Increased vaginal discharge as well as pelvic pain, pain when urinating or bleeding between periods, may be symptoms of chlamydia or gonorrhea, two of the most common sexually transmitted infections in the United States. If left untreated, gonorrhea and chlamydia can lead to pelvic inflammatory disease, a serious infection that can increase a person’s risk of infertility.
Abnormal discharge with warts or blisters around the genitals
Abnormal discharge, along with pain, lesions or sores in the vaginal area, may be symptoms of viral vaginitis. The two most common viruses are the herpes simplex virus (HSV) and the human papillomavirus (HPV).
Increased vaginal discharge with itching and burning
In some cases, vaginal discharge, itching and burning may occur without an infection being present. This is called noninfectious vaginitis. Most often, noninfectious vaginitis is caused by an allergic reaction to, or irritation from, vaginal sprays, douches, or spermicidal products. It may also be caused by sensitivity to perfumed soaps, detergents, or fabric softeners. The symptoms of noninfectious vaginitis may resemble other conditions so it’s important to consult a healthcare professional for a formal diagnosis.
Adolescents with abnormal vaginal discharge should be referred to clinicians who have expertise in Adolescent Medicine. At Children’s Hospital of Philadelphia (CHOP), these young people are evaluated by our Adolescent Medicine specialists.
At CHOP, we welcome parents and caregivers as key partners in supporting a young person’s care during and after treatment for abnormal vaginal discharge.
To help young people develop the skills needed to be responsible for their own health, clinicians typically ask to spend time alone with patients during each visit. This helps young people become comfortable talking with their healthcare providers about their concerns and allows patients to ask questions that may be more difficult to say in front of their parents and caregivers.
At Children’s Hospital of Philadelphia, we respect the privacy and confidentiality of our young patients, while ensuring that young people are safe and connected to the appropriate services and resources they need.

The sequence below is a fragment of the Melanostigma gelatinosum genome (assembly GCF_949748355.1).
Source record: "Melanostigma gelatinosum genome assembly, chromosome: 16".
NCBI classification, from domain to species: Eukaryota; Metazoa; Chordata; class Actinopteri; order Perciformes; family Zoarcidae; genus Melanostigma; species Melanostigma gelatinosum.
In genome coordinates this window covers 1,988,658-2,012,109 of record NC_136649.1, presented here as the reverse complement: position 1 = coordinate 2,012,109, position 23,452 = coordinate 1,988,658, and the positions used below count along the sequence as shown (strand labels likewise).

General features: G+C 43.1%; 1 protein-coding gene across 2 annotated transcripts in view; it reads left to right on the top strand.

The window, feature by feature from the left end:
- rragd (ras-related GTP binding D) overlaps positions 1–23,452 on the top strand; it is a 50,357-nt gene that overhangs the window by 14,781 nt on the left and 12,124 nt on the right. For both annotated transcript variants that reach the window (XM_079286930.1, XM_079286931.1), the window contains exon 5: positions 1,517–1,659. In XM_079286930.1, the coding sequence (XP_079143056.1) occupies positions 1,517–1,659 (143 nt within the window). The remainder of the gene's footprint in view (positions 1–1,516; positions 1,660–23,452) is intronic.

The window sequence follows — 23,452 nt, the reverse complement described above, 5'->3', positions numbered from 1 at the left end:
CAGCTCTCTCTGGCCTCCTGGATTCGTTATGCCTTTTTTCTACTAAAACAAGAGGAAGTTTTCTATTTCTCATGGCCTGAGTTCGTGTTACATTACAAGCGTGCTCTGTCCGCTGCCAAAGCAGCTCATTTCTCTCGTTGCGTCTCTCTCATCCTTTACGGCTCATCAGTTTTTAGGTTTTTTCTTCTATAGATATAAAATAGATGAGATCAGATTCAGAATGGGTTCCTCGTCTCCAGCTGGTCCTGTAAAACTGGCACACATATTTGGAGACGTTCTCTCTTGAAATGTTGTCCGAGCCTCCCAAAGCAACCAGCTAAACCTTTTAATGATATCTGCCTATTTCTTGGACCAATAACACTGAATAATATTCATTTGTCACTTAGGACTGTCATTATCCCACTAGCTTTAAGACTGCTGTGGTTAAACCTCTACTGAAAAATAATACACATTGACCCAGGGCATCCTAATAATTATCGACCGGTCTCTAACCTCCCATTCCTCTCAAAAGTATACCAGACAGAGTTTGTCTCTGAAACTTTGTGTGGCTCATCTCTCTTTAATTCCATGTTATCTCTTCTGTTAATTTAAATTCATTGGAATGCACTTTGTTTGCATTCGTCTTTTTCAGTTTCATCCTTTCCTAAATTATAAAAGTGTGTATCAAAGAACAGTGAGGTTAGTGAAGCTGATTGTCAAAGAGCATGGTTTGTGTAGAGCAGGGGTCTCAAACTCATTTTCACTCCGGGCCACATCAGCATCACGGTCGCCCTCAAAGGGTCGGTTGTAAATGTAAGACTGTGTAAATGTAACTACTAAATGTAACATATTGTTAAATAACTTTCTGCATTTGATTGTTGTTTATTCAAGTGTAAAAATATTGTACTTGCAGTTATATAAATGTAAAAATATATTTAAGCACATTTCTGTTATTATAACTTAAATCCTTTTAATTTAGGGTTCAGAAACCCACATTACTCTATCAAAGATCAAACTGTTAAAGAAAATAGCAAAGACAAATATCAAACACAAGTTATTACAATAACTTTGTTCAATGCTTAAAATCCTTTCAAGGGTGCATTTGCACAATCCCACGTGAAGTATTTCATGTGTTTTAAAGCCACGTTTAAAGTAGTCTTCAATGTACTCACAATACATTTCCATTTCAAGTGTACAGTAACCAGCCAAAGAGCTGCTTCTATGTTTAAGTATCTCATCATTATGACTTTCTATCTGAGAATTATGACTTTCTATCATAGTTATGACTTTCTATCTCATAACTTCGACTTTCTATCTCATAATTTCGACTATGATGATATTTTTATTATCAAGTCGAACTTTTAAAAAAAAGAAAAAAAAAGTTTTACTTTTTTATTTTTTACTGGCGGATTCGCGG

An Adolescent Medicine specialist performs the initial evaluation, asking a series of questions about the patient’s overall medical history, menstrual cycle, and any sexual activity. The clinician will also ask specific questions about the vaginal discharge — whether there’s been a change in color or consistency, a sudden bad smell, unusually large amount of discharge, and other symptoms such as itching or unexpected bleeding.
A physical examination will follow the interview, along with a pelvic examination if appropriate. A sample of the discharge will be collected for examination.
Depending on what clinicians find during the initial assessment, additional tests may be ordered including:
- Blood tests
- Urine tests
- Microscope evaluation
- Genital swab tests
These routine tests can confirm or rule out certain infections, including sexually transmitted infections, allowing the specialist to recommend the best treatment.
Treatment for abnormal vaginal discharge will be recommended by our Adolescent Medicine specialist based on:
- The cause of the condition
- The severity of other symptoms
- The adolescent’s age, overall health and medical history
- The adolescent's tolerance for specific medications, procedures or therapies
- Expectations for the course of the condition
- The adolescent's opinion or preference